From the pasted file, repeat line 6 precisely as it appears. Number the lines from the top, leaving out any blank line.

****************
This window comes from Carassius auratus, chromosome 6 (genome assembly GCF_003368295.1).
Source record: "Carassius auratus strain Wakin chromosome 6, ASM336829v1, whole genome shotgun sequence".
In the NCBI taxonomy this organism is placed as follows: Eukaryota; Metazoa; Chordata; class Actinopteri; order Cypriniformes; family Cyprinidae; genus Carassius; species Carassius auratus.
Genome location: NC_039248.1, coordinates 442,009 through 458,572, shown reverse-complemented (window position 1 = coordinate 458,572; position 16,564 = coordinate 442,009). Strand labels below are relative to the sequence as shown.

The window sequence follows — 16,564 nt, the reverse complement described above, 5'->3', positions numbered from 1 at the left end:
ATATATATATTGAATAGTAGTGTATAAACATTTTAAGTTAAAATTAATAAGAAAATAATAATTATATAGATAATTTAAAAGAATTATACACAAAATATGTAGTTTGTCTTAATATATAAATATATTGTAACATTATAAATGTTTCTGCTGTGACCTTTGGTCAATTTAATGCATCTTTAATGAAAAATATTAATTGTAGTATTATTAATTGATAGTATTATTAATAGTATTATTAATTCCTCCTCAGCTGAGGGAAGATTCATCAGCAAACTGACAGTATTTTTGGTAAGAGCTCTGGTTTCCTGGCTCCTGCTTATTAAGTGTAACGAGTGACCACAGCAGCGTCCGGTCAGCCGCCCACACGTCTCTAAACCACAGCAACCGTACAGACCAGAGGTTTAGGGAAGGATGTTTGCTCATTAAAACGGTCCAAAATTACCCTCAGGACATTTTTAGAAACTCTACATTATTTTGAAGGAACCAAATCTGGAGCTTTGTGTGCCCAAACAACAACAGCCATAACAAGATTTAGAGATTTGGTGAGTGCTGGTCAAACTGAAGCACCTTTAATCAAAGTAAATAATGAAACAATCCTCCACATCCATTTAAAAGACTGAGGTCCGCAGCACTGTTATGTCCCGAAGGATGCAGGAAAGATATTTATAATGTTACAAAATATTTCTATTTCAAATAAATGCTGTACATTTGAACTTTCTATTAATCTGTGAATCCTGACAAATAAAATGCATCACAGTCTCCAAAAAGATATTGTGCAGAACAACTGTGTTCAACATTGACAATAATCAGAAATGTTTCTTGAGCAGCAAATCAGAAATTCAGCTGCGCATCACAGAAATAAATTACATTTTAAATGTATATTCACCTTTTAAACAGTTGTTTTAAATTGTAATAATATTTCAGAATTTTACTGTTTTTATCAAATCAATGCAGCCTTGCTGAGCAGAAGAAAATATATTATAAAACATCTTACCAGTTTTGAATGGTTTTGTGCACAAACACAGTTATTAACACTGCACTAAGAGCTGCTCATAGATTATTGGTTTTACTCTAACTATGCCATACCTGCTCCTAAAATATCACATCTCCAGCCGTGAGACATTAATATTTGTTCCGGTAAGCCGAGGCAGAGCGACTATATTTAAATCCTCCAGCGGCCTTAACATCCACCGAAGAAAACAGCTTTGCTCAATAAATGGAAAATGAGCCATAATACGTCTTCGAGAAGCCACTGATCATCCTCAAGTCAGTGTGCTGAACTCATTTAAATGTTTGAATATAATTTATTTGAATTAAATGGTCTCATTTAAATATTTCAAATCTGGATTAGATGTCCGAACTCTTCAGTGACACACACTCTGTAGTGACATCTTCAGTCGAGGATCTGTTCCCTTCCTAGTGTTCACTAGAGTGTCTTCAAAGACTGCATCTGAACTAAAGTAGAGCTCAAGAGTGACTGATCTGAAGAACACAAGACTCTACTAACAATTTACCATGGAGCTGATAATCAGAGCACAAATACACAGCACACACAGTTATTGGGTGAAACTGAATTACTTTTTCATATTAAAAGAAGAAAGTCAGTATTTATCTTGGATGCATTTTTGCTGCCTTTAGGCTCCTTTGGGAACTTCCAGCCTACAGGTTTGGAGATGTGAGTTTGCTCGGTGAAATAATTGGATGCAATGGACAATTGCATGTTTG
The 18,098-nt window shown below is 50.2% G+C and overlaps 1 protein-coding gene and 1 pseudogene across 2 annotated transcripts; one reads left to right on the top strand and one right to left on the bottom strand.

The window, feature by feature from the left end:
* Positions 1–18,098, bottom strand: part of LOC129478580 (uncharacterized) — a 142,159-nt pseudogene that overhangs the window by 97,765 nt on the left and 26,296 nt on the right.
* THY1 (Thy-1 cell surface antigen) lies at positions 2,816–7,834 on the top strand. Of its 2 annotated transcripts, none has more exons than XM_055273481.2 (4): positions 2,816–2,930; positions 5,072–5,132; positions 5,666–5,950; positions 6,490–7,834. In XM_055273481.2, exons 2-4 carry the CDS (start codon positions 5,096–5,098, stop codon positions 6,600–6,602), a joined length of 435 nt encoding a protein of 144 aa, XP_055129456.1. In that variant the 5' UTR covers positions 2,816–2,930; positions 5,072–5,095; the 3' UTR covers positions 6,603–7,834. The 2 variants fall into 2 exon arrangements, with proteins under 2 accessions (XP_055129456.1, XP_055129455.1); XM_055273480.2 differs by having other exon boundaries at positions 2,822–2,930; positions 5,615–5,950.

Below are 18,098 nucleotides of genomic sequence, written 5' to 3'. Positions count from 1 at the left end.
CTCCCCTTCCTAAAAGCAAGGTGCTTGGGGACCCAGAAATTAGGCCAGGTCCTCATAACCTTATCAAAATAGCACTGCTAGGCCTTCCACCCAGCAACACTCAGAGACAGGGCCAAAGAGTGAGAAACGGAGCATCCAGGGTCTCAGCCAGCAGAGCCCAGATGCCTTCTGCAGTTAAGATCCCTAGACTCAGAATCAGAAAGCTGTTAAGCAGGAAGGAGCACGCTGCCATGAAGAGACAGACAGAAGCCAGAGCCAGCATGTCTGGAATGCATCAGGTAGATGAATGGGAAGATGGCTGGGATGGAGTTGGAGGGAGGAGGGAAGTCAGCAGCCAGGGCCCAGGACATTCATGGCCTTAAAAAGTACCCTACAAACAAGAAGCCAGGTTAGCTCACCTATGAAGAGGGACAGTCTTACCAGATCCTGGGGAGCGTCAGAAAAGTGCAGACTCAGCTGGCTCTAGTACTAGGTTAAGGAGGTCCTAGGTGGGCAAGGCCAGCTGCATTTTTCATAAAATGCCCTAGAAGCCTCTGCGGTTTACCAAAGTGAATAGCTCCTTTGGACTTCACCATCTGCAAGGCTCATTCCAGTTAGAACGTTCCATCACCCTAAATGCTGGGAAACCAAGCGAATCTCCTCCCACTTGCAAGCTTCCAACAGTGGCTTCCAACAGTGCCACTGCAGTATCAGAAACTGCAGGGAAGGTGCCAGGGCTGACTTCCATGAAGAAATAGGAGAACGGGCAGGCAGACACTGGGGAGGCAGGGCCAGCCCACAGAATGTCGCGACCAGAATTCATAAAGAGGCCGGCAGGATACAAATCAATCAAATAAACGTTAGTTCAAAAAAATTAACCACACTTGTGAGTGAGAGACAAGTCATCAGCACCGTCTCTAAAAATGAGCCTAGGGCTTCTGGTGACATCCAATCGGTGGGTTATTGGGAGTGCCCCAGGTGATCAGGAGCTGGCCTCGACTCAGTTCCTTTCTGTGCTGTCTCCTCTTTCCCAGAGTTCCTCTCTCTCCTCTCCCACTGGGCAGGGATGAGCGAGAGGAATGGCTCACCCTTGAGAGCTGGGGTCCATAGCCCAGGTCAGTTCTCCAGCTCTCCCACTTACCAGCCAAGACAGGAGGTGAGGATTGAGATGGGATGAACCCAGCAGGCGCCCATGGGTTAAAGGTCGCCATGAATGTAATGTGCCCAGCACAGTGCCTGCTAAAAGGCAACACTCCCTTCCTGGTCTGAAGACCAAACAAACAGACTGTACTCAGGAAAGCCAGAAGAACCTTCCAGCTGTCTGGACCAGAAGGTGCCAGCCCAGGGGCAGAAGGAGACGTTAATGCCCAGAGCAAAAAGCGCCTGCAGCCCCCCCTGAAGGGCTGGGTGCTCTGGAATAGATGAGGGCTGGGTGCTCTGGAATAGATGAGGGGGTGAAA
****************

ATATATATATTGAATAGTAGTGTATAAACATTTTAAGTTAAAATTAATAAGAAAATAATAATTATATAGATAATTTAAAAGAATTATACACAAAATATGTAGTTTGTCTTAATATATAAATATATTGTAACATTATAAATGTTTCTGCTGTGACCTTTGGTCAATTTAATGCATCTTTAATGAAAAATATTAATTGTAGTATTATTAATTGATAGTATTATTAATAGTATTATTAATTCCTCCTCAGCTGAGGGAAGATTCATCAGCAAACTGACAGTATTTTTGGTAAGAGCTCTGGTTTCCTGGCTCCTGCTTATTAAGTGTAACGAGTGACCACAGCAGCGTCCGGTCAGCCGCCCACACGTCTCTAAACCACAGCAACCGTACAGACCAGAGGTTTAGGGAAGGATGTTTGCTCATTAAAACGGTCCAAAATTACCCTCAGGACATTTTTAGAAACTCTACATTATTTTGAAGGAACCAAATCTGGAGCTTTGTGTGCCCAAACAACAACAGCCATAACAAGATTTAGAGATTTGGTGAGTGCTGGTCAAACTGAAGCACCTTTAATCAAAGTAAATAATGAAACAATCCTCCACATCCATTTAAAAGACTGAGGTCCGCAGCACTGTTATGTCCCGAAGGATGCAGGAAAGATATTTATAATGTTACAAAATATTTCTATTTCAAATAAATGCTGTACATTTGAACTTTCTATTAATCTGTGAATCCTGACAAATAAAATGCATCACAGTCTCCAAAAAGATATTGTGCAGAACAACTGTGTTCAACATTGACAATAATCAGAAATGTTTCTTGAGCAGCAAATCAGAAATTCAGCTGCGCATCACAGAAATAAATTACATTTTAAATGTATATTCACCTTTTAAACAGTTGTTTTAAATTGTAATAATATTTCAGAATTTTACTGTTTTTATCAAATCAATGCAGCCTTGCTGAGCAGAAGAAAATATATTATAAAACATCTTACCAGTTTTGAATGGTTTTGTGCACAAACACAGTTATTAACACTGCACTAAGAGCTGCTCATAGATTATTGGTTTTACTCTAACTATGCCATACCTGCTCCTAAAATATCACATCTCCAGCCGTGAGACATTAATATTTGTTCCGGTAAGCCGAGGCAGAGCGACTATATTTAAATCCTCCAGCGGCCTTAACATCCACCGAAGAAAACAGCTTTGCTCAATAAATGGAAAATGAGCCATAATACGTCTTCGAGAAGCCACTGATCATCCTCAAGTCAGTGTGCTGAACTCATTTAAATGTTTGAATATAATTTATTTGAATTAAATGGTCTCATTTAAATATTTCAAATCTGGATTAGATGTCCGAACTCTTCAGTGACACACACTCTGTAGTGACATCTTCAGTCGAGGATCTGTTCCCTTCCTAGTGTTCACTAGAGTGTCTTCAAAGACTGCATCTGAACTAAAGTAGAGCTCAAGAGTGACTGATCTGAAGAACACAAGACTCTACTAACAATTTACCATGGAGCTGATAATCAGAGCACAAATACACAGCACACACAGTTATTGGGTGAAACTGAATTACTTTTTCATATTAAAAGAAGAAAGTCAGTATTTATCTTGGATGCATTTTTGCTGCCTTTAGGCTCCTTTGGGAACTTCCAGCCTACAGGTTTGGAGATGTGAGTTTGCTCGGTGAAATAATTGGATGCAATGGACAATTGCATGTTTG